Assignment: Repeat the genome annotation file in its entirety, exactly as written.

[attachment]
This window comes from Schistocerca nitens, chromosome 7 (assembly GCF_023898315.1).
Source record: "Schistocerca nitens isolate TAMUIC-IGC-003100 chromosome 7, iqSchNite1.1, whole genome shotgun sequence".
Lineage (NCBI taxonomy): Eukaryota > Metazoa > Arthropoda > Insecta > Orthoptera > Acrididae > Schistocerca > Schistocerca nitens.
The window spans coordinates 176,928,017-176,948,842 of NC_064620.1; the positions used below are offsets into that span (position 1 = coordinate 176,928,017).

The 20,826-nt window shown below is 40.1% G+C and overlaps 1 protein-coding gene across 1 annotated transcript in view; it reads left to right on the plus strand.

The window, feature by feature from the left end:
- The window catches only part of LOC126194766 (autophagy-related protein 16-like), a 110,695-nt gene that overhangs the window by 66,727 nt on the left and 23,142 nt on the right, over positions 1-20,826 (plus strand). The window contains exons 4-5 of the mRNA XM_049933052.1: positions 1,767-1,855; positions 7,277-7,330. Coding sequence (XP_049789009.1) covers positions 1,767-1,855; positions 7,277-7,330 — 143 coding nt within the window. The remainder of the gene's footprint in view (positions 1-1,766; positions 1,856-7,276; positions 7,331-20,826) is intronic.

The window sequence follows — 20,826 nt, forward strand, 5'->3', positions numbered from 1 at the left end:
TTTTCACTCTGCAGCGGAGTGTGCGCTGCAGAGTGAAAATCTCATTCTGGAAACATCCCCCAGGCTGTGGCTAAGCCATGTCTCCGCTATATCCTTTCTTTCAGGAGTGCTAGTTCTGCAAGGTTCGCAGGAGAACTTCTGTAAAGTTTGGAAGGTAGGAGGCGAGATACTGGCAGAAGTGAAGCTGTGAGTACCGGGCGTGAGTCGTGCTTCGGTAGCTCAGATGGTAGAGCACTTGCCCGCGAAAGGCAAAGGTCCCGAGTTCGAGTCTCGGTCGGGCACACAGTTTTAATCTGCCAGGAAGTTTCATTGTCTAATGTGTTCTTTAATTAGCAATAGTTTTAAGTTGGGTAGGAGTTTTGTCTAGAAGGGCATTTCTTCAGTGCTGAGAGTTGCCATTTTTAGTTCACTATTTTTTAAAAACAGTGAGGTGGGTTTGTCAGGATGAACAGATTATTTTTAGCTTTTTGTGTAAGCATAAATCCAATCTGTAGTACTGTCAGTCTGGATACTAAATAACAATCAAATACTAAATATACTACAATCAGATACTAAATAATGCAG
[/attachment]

This window comes from Schistocerca nitens, chromosome 7 (assembly GCF_023898315.1).
Source record: "Schistocerca nitens isolate TAMUIC-IGC-003100 chromosome 7, iqSchNite1.1, whole genome shotgun sequence".
Lineage (NCBI taxonomy): Eukaryota > Metazoa > Arthropoda > Insecta > Orthoptera > Acrididae > Schistocerca > Schistocerca nitens.
The window spans coordinates 176,928,017-176,948,842 of NC_064620.1; the positions used below are offsets into that span (position 1 = coordinate 176,928,017).

The 20,826-nt window shown below is 40.1% G+C and overlaps 1 protein-coding gene across 1 annotated transcript in view; it reads left to right on the plus strand.

The window, feature by feature from the left end:
- The window catches only part of LOC126194766 (autophagy-related protein 16-like), a 110,695-nt gene that overhangs the window by 66,727 nt on the left and 23,142 nt on the right, over positions 1-20,826 (plus strand). The window contains exons 4-5 of the mRNA XM_049933052.1: positions 1,767-1,855; positions 7,277-7,330. Coding sequence (XP_049789009.1) covers positions 1,767-1,855; positions 7,277-7,330 — 143 coding nt within the window. The remainder of the gene's footprint in view (positions 1-1,766; positions 1,856-7,276; positions 7,331-20,826) is intronic.

The window sequence follows — 20,826 nt, forward strand, 5'->3', positions numbered from 1 at the left end:
TTTTCACTCTGCAGCGGAGTGTGCGCTGCAGAGTGAAAATCTCATTCTGGAAACATCCCCCAGGCTGTGGCTAAGCCATGTCTCCGCTATATCCTTTCTTTCAGGAGTGCTAGTTCTGCAAGGTTCGCAGGAGAACTTCTGTAAAGTTTGGAAGGTAGGAGGCGAGATACTGGCAGAAGTGAAGCTGTGAGTACCGGGCGTGAGTCGTGCTTCGGTAGCTCAGATGGTAGAGCACTTGCCCGCGAAAGGCAAAGGTCCCGAGTTCGAGTCTCGGTCGGGCACACAGTTTTAATCTGCCAGGAAGTTTCATTGTCTAATGTGTTCTTTAATTAGCAATAGTTTTAAGTTGGGTAGGAGTTTTGTCTAGAAGGGCATTTCTTCAGTGCTGAGAGTTGCCATTTTTAGTTCACTATTTTTTAAAAACAGTGAGGTGGGTTTGTCAGGATGAACAGATTATTTTTAGCTTTTTGTGTAAGCATAAATCCAATCTGTAGTACTGTCAGTCTGGATACTAAATAACAATCAAATACTAAATATACTACAATCAGATACTAAATAATGCAG